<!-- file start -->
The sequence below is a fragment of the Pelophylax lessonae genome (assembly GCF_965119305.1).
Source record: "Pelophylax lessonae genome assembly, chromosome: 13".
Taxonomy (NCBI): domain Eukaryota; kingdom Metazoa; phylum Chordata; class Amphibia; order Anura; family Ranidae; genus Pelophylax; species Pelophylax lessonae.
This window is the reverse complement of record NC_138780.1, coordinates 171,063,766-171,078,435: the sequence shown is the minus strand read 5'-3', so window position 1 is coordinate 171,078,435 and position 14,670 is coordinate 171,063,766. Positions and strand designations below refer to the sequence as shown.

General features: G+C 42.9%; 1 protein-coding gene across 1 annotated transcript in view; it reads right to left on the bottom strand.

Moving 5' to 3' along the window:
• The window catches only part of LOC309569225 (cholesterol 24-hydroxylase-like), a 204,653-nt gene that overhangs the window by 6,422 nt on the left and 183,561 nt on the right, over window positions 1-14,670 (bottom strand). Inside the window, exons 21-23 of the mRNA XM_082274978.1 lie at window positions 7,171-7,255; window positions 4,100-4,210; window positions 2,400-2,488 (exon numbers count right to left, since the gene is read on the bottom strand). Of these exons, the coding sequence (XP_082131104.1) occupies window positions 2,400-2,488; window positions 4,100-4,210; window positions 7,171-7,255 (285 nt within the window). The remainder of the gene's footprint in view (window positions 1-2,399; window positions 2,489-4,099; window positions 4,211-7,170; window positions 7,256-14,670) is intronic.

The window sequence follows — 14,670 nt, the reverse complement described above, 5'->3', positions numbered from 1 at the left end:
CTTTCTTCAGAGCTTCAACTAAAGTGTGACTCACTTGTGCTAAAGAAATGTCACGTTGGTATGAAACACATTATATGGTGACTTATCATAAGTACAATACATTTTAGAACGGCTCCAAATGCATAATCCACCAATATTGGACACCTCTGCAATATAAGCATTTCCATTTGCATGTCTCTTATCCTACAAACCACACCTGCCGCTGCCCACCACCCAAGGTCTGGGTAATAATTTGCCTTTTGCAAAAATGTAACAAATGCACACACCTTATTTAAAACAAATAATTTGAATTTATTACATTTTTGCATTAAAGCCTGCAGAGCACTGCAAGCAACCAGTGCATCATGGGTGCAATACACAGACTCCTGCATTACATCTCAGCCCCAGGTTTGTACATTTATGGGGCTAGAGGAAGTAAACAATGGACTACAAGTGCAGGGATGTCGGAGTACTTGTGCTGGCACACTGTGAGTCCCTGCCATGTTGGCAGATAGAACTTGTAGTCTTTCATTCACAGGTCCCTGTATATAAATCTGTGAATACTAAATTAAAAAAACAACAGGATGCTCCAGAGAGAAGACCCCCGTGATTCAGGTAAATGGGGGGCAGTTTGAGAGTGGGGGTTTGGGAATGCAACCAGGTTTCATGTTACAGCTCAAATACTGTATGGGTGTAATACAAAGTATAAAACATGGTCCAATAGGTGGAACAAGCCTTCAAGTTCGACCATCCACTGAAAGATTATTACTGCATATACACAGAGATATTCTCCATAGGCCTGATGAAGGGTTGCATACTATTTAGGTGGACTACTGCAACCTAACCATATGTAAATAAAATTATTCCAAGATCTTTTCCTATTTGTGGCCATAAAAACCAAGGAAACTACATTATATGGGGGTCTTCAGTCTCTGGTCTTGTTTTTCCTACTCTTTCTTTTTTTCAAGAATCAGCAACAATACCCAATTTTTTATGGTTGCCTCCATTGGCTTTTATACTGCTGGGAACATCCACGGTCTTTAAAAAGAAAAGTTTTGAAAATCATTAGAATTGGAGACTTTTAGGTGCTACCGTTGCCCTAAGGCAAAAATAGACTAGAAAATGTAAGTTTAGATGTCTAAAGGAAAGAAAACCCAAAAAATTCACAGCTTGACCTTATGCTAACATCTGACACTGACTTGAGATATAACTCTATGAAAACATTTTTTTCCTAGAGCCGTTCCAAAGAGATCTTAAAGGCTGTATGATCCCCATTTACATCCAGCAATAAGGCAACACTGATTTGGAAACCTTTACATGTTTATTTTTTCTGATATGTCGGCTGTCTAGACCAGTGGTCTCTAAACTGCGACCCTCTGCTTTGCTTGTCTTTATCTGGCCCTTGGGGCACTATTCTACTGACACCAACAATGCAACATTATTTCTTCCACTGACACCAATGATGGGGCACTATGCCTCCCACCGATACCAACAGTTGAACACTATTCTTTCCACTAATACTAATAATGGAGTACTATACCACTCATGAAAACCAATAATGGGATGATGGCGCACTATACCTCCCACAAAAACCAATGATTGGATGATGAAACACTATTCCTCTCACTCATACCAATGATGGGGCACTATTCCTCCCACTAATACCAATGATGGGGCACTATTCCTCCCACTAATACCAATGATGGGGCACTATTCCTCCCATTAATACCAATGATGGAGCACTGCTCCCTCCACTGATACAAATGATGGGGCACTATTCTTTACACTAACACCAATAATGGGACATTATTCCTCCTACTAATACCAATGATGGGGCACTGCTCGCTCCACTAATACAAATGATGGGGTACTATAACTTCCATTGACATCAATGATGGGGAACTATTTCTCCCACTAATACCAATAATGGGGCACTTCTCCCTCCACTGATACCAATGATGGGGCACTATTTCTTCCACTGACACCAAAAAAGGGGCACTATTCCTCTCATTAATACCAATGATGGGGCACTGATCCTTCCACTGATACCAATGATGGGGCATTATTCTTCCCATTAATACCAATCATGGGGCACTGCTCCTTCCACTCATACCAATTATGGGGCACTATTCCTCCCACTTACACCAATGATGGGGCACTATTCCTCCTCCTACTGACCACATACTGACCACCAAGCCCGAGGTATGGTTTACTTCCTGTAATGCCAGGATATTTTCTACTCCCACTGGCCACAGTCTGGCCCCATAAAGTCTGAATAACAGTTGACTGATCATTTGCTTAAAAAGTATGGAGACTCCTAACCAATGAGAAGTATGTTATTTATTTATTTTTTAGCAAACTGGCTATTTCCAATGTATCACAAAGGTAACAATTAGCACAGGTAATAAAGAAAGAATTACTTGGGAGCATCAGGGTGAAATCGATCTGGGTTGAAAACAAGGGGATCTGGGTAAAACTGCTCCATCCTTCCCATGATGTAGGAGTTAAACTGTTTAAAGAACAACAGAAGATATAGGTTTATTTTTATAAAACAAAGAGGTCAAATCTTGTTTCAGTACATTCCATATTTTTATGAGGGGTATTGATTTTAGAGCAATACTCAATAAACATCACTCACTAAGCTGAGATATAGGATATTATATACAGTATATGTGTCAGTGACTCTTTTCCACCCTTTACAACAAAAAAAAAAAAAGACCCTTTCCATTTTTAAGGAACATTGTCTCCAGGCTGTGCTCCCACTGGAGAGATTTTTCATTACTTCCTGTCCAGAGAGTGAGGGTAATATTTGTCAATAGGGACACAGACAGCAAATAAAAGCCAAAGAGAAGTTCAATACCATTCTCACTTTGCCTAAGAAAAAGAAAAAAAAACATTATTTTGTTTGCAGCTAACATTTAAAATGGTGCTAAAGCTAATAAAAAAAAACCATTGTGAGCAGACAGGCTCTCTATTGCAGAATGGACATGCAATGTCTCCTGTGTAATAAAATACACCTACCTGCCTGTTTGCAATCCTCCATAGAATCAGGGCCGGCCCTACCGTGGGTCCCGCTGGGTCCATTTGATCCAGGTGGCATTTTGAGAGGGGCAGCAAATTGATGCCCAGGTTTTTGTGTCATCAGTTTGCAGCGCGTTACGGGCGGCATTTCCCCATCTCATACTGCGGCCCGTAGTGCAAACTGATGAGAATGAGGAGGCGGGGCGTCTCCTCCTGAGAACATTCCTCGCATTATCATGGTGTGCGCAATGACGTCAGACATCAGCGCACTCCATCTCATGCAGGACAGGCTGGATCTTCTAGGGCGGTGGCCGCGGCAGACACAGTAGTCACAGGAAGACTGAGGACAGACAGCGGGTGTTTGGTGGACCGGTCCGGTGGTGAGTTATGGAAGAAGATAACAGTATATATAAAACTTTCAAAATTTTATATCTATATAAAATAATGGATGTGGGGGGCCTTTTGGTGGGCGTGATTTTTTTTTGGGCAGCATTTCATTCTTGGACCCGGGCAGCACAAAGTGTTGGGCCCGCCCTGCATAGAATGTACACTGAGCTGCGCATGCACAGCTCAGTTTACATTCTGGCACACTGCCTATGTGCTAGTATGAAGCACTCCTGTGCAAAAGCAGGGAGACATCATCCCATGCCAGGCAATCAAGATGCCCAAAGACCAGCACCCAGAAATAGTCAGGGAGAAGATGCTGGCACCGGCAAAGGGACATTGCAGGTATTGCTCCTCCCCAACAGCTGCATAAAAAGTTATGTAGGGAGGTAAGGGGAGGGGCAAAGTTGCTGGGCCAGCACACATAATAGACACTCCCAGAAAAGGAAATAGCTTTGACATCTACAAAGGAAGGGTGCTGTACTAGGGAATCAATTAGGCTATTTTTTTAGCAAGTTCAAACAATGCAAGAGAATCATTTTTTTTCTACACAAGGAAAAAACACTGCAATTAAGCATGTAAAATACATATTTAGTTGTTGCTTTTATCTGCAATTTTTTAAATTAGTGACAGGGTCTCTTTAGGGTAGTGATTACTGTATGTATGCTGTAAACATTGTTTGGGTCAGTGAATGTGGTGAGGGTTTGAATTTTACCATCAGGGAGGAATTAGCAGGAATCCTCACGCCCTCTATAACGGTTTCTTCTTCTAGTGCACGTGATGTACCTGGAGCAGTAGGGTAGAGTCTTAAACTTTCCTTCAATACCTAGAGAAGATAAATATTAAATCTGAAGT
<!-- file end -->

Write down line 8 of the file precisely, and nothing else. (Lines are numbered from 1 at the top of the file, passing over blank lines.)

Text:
The window sequence follows — 14,670 nt, the reverse complement described above, 5'->3', positions numbered from 1 at the left end: